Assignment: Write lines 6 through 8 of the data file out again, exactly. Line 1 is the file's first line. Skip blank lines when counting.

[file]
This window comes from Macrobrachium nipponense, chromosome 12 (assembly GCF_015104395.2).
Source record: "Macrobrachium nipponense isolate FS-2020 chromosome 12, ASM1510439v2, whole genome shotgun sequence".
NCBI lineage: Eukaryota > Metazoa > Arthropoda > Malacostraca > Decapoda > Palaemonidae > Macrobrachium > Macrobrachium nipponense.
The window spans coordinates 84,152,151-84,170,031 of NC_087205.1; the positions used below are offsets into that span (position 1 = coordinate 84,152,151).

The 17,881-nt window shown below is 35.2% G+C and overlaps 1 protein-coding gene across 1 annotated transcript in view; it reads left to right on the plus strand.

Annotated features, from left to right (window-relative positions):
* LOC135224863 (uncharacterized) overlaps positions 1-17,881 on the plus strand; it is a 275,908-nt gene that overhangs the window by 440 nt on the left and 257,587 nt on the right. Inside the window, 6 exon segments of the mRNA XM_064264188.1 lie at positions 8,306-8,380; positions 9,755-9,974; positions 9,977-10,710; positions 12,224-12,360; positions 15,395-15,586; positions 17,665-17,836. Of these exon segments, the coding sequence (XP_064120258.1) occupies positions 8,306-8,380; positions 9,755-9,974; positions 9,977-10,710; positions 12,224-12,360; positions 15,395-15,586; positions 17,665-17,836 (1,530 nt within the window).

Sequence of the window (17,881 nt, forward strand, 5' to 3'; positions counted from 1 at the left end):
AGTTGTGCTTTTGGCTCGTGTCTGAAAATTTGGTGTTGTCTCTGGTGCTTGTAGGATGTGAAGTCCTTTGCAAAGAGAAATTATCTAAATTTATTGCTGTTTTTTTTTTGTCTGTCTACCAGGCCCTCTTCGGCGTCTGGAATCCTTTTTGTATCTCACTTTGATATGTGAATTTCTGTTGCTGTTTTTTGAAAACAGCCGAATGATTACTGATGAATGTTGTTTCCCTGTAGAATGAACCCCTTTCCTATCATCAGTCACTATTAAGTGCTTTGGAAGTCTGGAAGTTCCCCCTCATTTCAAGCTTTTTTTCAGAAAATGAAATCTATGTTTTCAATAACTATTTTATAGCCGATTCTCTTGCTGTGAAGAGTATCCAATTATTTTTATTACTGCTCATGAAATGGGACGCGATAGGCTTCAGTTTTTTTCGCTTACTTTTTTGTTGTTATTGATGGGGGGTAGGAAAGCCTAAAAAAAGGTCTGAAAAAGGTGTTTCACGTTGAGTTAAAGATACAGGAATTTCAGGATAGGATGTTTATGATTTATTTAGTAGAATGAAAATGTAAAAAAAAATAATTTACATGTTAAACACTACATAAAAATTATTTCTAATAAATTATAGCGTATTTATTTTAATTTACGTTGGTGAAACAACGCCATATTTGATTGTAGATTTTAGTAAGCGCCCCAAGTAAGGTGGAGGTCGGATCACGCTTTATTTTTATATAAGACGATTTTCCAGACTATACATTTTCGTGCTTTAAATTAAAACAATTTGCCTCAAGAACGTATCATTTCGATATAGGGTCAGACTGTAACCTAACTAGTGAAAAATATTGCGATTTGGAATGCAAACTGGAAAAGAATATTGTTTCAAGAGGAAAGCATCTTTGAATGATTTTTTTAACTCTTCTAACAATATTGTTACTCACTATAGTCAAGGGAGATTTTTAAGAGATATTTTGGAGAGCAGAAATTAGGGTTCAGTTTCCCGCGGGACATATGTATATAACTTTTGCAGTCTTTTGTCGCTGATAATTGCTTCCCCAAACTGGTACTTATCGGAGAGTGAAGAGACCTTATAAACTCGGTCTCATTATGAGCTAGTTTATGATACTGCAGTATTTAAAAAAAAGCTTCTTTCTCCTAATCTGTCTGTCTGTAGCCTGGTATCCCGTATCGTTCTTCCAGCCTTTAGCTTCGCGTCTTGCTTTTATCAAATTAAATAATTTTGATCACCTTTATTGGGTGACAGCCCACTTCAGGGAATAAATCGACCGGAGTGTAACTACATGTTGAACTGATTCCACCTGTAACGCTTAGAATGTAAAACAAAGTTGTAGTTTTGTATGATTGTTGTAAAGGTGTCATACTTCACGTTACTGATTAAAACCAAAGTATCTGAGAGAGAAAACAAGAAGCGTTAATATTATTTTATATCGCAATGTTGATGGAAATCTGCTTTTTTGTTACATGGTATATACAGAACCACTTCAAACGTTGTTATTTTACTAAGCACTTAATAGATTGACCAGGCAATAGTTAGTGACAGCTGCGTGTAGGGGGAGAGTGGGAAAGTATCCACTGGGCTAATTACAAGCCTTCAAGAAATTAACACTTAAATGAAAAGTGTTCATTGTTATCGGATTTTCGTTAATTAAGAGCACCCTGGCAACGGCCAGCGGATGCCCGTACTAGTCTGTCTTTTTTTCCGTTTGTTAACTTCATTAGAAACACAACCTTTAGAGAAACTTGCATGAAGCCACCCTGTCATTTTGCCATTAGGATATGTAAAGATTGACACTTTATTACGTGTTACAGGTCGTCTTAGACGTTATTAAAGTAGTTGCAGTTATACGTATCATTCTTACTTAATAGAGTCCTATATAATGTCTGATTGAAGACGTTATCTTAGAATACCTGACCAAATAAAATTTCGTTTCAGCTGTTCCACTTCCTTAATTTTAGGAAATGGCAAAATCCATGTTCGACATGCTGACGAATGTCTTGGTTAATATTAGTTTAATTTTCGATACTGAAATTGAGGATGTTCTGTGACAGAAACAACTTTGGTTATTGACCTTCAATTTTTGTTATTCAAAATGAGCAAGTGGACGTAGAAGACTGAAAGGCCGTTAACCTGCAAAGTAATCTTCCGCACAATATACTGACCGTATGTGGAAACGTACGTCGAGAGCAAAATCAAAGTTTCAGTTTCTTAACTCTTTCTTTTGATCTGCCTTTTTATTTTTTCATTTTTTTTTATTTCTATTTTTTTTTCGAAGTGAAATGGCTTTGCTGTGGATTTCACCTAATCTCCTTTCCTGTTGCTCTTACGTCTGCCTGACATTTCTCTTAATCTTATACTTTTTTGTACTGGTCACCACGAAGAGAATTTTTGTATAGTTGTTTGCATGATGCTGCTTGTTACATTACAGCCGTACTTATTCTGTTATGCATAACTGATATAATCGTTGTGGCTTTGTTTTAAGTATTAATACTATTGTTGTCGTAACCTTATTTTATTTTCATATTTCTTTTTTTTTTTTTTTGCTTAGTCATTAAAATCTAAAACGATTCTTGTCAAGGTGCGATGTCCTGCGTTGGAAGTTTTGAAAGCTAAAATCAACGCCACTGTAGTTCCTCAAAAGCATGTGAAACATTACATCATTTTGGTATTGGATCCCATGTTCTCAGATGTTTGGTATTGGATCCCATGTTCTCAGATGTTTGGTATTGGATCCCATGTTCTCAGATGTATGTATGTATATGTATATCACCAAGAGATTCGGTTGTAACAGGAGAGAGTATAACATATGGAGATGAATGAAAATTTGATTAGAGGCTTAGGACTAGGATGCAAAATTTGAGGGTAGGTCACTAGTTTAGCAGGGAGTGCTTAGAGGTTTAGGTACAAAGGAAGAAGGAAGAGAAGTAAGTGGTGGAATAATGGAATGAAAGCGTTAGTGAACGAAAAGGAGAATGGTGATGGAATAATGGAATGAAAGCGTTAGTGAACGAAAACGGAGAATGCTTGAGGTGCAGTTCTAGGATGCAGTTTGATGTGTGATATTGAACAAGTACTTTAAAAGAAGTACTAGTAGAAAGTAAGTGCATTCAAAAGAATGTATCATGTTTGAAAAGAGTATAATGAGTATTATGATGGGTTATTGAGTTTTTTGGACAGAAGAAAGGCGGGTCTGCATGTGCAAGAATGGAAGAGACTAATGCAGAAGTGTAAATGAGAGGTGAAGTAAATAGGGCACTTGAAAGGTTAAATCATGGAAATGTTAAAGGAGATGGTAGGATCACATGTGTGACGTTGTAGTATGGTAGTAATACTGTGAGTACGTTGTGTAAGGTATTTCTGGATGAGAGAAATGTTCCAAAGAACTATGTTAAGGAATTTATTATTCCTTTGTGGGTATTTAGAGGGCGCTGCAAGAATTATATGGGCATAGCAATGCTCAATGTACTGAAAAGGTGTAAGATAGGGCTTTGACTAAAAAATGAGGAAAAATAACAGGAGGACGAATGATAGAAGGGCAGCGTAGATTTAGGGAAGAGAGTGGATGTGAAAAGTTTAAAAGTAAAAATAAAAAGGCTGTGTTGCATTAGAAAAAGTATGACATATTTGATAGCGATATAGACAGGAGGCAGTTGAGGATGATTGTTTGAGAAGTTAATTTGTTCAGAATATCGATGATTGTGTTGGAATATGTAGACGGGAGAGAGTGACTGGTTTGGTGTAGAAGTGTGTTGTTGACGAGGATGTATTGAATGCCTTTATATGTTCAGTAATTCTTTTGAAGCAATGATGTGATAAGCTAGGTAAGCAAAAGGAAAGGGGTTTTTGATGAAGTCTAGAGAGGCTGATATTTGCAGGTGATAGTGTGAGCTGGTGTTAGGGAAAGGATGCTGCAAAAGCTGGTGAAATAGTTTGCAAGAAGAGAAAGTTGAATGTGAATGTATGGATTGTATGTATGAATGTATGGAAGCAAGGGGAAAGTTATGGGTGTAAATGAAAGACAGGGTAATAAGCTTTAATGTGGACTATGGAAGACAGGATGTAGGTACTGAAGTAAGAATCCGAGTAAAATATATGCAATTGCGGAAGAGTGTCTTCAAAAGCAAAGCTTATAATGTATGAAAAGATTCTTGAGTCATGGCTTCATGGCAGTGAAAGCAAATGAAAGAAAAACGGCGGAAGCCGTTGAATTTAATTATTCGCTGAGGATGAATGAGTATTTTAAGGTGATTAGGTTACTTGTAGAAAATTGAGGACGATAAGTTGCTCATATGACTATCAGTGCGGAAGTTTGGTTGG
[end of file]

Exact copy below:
Annotated features, from left to right (window-relative positions):
* LOC135224863 (uncharacterized) overlaps positions 1-17,881 on the plus strand; it is a 275,908-nt gene that overhangs the window by 440 nt on the left and 257,587 nt on the right. Inside the window, 6 exon segments of the mRNA XM_064264188.1 lie at positions 8,306-8,380; positions 9,755-9,974; positions 9,977-10,710; positions 12,224-12,360; positions 15,395-15,586; positions 17,665-17,836. Of these exon segments, the coding sequence (XP_064120258.1) occupies positions 8,306-8,380; positions 9,755-9,974; positions 9,977-10,710; positions 12,224-12,360; positions 15,395-15,586; positions 17,665-17,836 (1,530 nt within the window).

Sequence of the window (17,881 nt, forward strand, 5' to 3'; positions counted from 1 at the left end):